A huge part of Mondelēz’s Snacking Made Right initiative relies on Cocoa Life’s continued efforts to reach its goal to source cocoa for all of the company’s chocolate brands from Cocoa Life by 2025.
Pieters says she is pleased with the results so far and claims the report exceeds its 2020 sustainability commitments and is on track for its 2025 targets.
“Cocoa Life is part of the bigger Snacking Made Right agenda and what we call the ‘impact agenda’. What I think is a great move forward if I look back, just a few years ago,” she says.
“If you look at the connection between the right snacks at the right moment in the right way and how we build our different goals and the progress we're making there – and in some cases, actually exceeding our 2020 goals, I think having all of the roadmaps in place to reach our 2025 goals is definitely a good place to be.”
She says Mondelēz is conducting a lot of work around portion control and mindful snacking, and with company’s footprint across the globe, it can use its scale to drive change in terms of sustainable snacking and make a big impact.
Cocoa is Mondelez’s biggest commodity and managing its supply chain is a huge responsibility if it wants to meet its targets. Not only is there pressure from consumers, but lawmakers in the EU and USA who are threatening the chocolate industry with legislation if it doesn’t do more to clean up its act and eradicate problem areas such as child labor and deforestation.
Pieters says Mondelēz would welcome a regulatory framework and it is actively calling on the EU to implement due diligence. “Together with a group of companies including Mars and Barry Callebaut we called on the European Union, which by far is the largest important consumer of cocoa in the world, to strengthen human rights and environmental due diligence requirement to create a level playing field and eliminate free riders and close the loopholes that we know today.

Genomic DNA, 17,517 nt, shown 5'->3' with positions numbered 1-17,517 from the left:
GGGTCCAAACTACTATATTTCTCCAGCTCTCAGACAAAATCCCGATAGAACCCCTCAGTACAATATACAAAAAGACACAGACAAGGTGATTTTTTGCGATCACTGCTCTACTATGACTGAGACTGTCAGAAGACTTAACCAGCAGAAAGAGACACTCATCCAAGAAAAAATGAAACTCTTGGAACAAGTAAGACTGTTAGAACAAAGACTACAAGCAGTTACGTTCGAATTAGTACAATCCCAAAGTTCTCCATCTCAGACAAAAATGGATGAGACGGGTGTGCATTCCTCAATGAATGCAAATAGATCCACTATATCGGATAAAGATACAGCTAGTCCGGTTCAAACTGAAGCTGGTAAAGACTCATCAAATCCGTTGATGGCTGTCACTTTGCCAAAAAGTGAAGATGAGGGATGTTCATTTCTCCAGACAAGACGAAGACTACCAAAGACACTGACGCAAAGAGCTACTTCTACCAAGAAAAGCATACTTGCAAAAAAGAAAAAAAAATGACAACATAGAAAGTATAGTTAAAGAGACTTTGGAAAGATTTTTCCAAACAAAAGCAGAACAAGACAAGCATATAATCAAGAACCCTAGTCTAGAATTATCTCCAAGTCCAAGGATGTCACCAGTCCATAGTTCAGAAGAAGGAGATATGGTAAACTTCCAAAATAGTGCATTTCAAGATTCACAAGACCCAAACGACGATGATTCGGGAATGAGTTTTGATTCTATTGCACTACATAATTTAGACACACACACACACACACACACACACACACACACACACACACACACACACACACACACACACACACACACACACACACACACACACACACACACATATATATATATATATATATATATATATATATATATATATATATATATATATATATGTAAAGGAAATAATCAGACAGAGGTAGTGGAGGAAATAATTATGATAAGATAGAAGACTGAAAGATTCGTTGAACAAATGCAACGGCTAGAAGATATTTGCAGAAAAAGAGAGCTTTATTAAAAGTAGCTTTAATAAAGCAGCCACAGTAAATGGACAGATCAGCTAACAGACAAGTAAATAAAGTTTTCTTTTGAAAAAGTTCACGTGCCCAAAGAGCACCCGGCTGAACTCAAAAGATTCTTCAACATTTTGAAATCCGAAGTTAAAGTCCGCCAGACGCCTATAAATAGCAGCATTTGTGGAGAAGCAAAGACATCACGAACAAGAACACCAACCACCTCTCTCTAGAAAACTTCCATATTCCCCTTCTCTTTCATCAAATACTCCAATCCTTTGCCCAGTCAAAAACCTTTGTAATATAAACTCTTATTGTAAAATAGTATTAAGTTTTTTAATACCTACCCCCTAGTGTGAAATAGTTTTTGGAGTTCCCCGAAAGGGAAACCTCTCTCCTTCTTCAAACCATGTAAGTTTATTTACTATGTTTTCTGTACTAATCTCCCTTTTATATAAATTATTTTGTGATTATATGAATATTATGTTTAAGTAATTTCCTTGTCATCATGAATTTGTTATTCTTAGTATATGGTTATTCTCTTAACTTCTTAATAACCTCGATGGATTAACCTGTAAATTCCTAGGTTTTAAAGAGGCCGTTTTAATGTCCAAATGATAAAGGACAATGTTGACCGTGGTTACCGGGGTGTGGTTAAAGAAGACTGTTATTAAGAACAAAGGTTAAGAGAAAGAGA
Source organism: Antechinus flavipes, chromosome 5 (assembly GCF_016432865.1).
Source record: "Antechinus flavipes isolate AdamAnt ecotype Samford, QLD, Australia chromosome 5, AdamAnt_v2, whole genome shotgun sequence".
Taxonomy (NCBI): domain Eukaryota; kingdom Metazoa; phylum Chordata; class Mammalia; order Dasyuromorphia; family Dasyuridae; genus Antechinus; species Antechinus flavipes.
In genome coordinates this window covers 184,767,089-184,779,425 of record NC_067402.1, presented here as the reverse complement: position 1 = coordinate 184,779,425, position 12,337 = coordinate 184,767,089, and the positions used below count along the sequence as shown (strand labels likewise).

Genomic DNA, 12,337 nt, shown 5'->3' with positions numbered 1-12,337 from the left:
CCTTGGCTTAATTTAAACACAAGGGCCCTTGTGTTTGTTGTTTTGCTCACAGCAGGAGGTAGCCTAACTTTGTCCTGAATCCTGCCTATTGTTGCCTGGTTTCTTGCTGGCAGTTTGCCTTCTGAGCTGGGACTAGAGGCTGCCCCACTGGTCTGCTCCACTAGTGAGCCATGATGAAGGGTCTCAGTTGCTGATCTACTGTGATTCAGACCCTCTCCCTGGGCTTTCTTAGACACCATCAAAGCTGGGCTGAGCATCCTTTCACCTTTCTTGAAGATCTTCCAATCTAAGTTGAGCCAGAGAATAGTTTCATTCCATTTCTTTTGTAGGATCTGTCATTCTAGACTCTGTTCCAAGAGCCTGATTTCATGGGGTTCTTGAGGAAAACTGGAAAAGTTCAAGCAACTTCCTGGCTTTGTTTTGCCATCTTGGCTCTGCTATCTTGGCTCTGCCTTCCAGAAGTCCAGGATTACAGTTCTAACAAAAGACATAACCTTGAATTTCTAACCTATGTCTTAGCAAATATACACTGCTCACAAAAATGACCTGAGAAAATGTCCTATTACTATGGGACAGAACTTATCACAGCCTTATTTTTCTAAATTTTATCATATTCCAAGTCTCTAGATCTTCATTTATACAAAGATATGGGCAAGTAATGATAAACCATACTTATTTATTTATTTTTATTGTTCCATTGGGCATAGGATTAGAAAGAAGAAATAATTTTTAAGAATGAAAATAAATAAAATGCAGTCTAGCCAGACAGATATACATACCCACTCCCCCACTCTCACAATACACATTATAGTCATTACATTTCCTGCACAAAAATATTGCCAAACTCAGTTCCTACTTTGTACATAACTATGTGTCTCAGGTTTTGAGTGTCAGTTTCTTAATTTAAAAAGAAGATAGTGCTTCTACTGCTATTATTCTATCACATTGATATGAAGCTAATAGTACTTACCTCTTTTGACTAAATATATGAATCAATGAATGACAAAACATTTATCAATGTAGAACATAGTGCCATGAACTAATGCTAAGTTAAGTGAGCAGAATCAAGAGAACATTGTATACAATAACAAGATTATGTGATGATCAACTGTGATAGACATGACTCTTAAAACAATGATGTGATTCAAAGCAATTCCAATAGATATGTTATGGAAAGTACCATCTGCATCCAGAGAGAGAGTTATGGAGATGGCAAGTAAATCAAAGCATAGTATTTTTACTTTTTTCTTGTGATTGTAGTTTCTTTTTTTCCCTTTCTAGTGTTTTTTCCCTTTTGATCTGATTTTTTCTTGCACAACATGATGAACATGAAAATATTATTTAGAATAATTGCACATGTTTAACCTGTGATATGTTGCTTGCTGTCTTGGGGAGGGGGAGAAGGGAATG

“Legislation would also create a common framework through which all companies in the cocoa value chain would need to comply and it would normalize due diligence across the sector so we've been very much steering that.”
Pieters also says it's important not to look at any legislation in isolation. “It will be effective when it's coupled with a wider EU strategy that creates that enabling environment before we see progress.”
With the full backing of the board and investors and, crucially, CEO Van de Put, Pieters says it has a roadmap in place to go at scale to source all of its cocoa from Cocoa Life by 2025.The Snacking made Right Report revealed that 63% of cocoa is currently sourced from the program.
Pieters says she is confident on reaching the 100% target and it is embedded in Mondelēz’s core business strategic planning.
She says achieving 63% sustainable cocoa in Mondelēz’s supply chain was a “big step up” from the previous year and the company is very proud of improvement and “it helps to be confident about the 100% target, because we can see that we can make it happen.”